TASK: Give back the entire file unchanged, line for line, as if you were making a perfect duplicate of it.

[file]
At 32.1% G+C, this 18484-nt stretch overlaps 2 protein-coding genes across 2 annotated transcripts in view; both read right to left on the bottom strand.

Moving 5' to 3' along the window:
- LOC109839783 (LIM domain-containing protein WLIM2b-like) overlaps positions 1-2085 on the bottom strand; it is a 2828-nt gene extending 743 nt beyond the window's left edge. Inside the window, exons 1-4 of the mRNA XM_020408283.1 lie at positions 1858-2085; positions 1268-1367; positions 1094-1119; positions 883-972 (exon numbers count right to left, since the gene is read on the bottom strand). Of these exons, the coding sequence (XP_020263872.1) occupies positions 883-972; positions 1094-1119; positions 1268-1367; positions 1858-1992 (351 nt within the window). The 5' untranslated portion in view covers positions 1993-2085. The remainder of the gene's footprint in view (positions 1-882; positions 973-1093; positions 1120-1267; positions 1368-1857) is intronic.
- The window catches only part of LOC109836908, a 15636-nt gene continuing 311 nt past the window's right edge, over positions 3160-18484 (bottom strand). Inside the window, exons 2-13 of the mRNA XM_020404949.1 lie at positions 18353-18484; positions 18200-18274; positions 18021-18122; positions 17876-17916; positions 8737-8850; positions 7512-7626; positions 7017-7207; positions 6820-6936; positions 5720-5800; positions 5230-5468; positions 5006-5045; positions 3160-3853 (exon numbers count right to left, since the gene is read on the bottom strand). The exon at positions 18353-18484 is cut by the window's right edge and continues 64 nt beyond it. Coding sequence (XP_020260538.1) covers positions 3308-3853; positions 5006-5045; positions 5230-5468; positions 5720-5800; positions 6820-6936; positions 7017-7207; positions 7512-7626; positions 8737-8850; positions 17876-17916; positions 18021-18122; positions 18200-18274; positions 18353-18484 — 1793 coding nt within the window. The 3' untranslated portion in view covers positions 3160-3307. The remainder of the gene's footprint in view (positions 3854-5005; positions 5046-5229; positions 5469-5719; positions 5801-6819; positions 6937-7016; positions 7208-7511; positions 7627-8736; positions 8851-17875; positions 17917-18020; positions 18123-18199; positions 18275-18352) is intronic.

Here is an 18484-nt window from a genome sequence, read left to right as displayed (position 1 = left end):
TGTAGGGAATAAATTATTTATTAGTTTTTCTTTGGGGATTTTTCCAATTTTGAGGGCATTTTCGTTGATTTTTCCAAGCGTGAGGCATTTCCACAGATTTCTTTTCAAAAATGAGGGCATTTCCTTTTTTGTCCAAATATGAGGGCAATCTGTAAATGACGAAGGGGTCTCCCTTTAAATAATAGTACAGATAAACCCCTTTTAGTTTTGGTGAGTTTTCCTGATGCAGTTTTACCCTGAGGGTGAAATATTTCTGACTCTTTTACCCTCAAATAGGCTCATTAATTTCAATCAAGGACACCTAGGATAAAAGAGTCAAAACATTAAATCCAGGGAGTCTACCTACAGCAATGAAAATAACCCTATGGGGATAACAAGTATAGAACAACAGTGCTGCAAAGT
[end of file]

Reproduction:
At 32.1% G+C, this 18484-nt stretch overlaps 2 protein-coding genes across 2 annotated transcripts in view; both read right to left on the bottom strand.

Moving 5' to 3' along the window:
- LOC109839783 (LIM domain-containing protein WLIM2b-like) overlaps positions 1-2085 on the bottom strand; it is a 2828-nt gene extending 743 nt beyond the window's left edge. Inside the window, exons 1-4 of the mRNA XM_020408283.1 lie at positions 1858-2085; positions 1268-1367; positions 1094-1119; positions 883-972 (exon numbers count right to left, since the gene is read on the bottom strand). Of these exons, the coding sequence (XP_020263872.1) occupies positions 883-972; positions 1094-1119; positions 1268-1367; positions 1858-1992 (351 nt within the window). The 5' untranslated portion in view covers positions 1993-2085. The remainder of the gene's footprint in view (positions 1-882; positions 973-1093; positions 1120-1267; positions 1368-1857) is intronic.
- The window catches only part of LOC109836908, a 15636-nt gene continuing 311 nt past the window's right edge, over positions 3160-18484 (bottom strand). Inside the window, exons 2-13 of the mRNA XM_020404949.1 lie at positions 18353-18484; positions 18200-18274; positions 18021-18122; positions 17876-17916; positions 8737-8850; positions 7512-7626; positions 7017-7207; positions 6820-6936; positions 5720-5800; positions 5230-5468; positions 5006-5045; positions 3160-3853 (exon numbers count right to left, since the gene is read on the bottom strand). The exon at positions 18353-18484 is cut by the window's right edge and continues 64 nt beyond it. Coding sequence (XP_020260538.1) covers positions 3308-3853; positions 5006-5045; positions 5230-5468; positions 5720-5800; positions 6820-6936; positions 7017-7207; positions 7512-7626; positions 8737-8850; positions 17876-17916; positions 18021-18122; positions 18200-18274; positions 18353-18484 — 1793 coding nt within the window. The 3' untranslated portion in view covers positions 3160-3307. The remainder of the gene's footprint in view (positions 3854-5005; positions 5046-5229; positions 5469-5719; positions 5801-6819; positions 6937-7016; positions 7208-7511; positions 7627-8736; positions 8851-17875; positions 17917-18020; positions 18123-18199; positions 18275-18352) is intronic.

Here is an 18484-nt window from a genome sequence, read left to right as displayed (position 1 = left end):
TGTAGGGAATAAATTATTTATTAGTTTTTCTTTGGGGATTTTTCCAATTTTGAGGGCATTTTCGTTGATTTTTCCAAGCGTGAGGCATTTCCACAGATTTCTTTTCAAAAATGAGGGCATTTCCTTTTTTGTCCAAATATGAGGGCAATCTGTAAATGACGAAGGGGTCTCCCTTTAAATAATAGTACAGATAAACCCCTTTTAGTTTTGGTGAGTTTTCCTGATGCAGTTTTACCCTGAGGGTGAAATATTTCTGACTCTTTTACCCTCAAATAGGCTCATTAATTTCAATCAAGGACACCTAGGATAAAAGAGTCAAAACATTAAATCCAGGGAGTCTACCTACAGCAATGAAAATAACCCTATGGGGATAACAAGTATAGAACAACAGTGCTGCAAAGT